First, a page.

Jupiter reaches its conjunction with the Sun today, which from our view is directly behind it, completely out of view. With Jupiter’s slow paced orbit of 12 years, it will be the Earth’s orbital motion that changes our view of the largest planet, gradually bringing into the morning twilight by late May, but not back to the evening skies until this Fall.

Not only is Orion lowering into the west more and more with each passing evening, but the Milky Way is also dropping nearer the horizon. Its faint light makes it difficult to see near the horizon through the thicker part of the atmosphere, and it will remain obscure until summer.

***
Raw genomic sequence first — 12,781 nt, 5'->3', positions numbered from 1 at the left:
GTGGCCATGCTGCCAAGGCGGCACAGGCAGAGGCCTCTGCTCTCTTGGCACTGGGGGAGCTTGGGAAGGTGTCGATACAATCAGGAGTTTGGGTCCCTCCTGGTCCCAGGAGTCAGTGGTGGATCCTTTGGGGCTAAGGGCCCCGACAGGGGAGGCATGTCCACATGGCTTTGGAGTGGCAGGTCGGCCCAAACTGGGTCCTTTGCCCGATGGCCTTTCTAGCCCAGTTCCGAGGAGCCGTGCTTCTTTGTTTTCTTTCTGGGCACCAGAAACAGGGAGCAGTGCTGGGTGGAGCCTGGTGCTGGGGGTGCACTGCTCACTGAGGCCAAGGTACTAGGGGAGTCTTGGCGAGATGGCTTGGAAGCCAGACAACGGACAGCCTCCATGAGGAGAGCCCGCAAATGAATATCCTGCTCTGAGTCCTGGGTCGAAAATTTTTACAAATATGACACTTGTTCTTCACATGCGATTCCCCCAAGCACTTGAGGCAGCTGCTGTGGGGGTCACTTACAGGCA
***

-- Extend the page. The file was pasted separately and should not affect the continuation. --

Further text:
For reasons that scientists don’t yet understand, the aurora borealis, or “northern lights” are seen more frequently in April. The Sun, unusually quiet over the past few years, now shows a significant increase in sunspots and other solar activity, improving our chances of seeing some northern lights over the next few years.